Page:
Foreword by Elizabeth Gilbert
Recently, while moving into a new house, Elizabeth Gilbert unpacked some boxes of family books that had been sitting in her mother's attic for decades. Among the old, dusty hardbacks was a book called At Home on the Range (or, How To Make Friends with Your Stove) by Gilbert's great-grandmother, Margaret Yardley Potter. Having only been peripherally aware of the volume, Gilbert dug in with some curiosity and soon found that she had stumbled upon a book far ahead of its time.
In her workaday cookbook, Potter espoused the importance of farmer's markets and ethnic food (Italian, Jewish, and German), derided preservatives and culinary shortcuts, and generally celebrated a devotion to seeking out new epicurean adventures. Potter takes car trips out to Pennsylvania Dutch country to eat pickled pork products, and during World War II she cajoles local poultry farmers into saving buckets of coxcombs for her so she can try to cook them in the French manner. She takes trips to the eastern shore of Maryland, where she learns to catch and prepare eels so delicious, she says, they must be 'devoured in a silence almost devout'. Part scholar-she includes a great recipe from 1848 for boiled sheep head-and part crusader for a more open food conversation than currently existed, it's not hard to see from where Elizabeth Gilbert inherited both her love of food and her warm, infectious prose.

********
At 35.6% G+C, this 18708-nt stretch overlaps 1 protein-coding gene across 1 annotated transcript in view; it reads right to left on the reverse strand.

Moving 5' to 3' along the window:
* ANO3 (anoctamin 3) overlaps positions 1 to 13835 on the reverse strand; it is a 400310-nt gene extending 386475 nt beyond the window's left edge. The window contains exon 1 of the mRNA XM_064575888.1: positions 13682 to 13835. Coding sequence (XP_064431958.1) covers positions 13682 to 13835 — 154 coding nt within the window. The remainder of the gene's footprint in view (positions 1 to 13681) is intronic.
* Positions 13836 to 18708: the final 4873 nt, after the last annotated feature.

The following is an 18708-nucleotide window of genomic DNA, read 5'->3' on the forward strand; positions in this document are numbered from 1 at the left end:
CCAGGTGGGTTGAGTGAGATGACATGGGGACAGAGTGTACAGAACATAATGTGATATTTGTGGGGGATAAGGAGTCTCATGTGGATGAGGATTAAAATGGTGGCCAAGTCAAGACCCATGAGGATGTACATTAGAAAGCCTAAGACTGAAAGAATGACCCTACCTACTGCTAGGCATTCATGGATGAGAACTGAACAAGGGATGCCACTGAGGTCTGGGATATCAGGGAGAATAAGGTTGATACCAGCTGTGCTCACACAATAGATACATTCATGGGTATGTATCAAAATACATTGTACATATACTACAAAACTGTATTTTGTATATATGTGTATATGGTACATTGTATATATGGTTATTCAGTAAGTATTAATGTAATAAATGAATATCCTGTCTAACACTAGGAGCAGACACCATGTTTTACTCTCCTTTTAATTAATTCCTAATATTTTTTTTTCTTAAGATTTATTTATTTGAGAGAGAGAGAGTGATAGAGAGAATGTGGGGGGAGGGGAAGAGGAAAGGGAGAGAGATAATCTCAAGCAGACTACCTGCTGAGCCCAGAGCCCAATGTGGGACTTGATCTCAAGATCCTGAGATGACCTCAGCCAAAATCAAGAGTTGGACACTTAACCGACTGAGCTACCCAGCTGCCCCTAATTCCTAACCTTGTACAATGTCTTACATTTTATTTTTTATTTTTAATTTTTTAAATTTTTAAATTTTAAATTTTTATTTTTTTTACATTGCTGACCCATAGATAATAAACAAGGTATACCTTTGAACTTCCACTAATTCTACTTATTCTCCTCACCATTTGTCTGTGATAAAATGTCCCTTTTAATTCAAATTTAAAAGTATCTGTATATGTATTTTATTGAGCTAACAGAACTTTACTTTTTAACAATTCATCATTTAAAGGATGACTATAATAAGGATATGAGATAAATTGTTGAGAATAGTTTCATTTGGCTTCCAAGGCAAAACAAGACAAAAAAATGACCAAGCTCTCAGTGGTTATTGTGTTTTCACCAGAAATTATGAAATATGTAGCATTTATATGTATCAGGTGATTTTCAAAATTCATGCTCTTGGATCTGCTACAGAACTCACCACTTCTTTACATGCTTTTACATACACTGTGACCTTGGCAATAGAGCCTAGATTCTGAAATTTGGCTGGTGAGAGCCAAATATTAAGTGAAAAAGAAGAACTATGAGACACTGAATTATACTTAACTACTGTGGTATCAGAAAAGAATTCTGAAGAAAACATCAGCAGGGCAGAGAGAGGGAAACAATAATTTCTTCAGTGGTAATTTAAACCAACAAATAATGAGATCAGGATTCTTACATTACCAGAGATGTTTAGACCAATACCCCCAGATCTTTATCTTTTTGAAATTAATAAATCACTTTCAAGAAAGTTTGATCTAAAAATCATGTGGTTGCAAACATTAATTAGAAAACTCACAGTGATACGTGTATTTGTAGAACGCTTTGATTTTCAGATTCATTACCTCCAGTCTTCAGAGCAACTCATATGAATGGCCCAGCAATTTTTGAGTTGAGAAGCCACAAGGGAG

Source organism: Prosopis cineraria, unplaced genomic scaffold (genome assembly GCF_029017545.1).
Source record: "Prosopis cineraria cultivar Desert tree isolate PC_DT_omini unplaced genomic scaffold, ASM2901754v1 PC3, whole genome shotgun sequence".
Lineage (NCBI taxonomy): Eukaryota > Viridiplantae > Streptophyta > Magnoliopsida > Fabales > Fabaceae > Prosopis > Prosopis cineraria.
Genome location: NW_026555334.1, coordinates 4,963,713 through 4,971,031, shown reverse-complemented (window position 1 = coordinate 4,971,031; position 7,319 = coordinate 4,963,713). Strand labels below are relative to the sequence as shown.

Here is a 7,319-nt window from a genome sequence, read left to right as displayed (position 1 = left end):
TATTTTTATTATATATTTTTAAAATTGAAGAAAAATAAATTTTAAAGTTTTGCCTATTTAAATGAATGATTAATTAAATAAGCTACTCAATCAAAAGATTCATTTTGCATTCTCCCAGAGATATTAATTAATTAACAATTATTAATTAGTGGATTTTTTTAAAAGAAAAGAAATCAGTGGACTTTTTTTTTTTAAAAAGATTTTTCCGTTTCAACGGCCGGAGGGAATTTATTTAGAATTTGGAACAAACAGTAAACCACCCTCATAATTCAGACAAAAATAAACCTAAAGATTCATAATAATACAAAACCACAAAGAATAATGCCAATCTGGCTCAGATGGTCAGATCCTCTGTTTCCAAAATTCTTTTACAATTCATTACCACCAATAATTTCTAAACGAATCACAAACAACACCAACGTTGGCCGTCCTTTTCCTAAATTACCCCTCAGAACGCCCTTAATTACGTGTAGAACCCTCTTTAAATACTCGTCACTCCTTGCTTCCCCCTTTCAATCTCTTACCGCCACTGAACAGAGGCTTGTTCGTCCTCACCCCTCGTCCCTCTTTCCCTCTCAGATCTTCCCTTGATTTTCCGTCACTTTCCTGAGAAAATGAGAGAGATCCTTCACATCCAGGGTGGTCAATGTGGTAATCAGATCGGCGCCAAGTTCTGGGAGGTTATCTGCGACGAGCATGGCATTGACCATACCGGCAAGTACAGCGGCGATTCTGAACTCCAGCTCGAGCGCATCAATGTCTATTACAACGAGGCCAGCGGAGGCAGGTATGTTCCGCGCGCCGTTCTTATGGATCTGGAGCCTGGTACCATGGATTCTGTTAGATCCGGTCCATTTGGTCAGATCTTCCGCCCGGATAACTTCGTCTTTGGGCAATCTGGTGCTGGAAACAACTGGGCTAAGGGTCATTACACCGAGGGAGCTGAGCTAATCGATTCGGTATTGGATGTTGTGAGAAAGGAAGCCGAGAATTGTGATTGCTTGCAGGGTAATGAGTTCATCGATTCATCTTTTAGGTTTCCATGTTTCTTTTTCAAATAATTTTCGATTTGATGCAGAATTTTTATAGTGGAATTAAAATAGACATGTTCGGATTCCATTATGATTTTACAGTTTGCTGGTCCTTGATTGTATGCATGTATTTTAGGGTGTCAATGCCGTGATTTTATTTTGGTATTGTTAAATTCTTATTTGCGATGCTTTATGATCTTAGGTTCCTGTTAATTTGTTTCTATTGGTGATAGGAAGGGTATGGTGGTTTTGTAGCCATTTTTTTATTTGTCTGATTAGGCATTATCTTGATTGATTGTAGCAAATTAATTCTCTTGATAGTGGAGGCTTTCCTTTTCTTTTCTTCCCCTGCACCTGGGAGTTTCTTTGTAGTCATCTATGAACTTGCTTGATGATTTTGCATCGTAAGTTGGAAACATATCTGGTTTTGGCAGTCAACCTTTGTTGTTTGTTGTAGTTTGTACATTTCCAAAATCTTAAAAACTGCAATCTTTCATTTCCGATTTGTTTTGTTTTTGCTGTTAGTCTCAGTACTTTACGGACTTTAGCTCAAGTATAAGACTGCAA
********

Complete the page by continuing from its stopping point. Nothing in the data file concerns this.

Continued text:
Stressing the importance of sourcing food locally and eating well, At Home On The Range is a fascinating, humorous and eminently useable cookbook from a past time that is essential for the present day.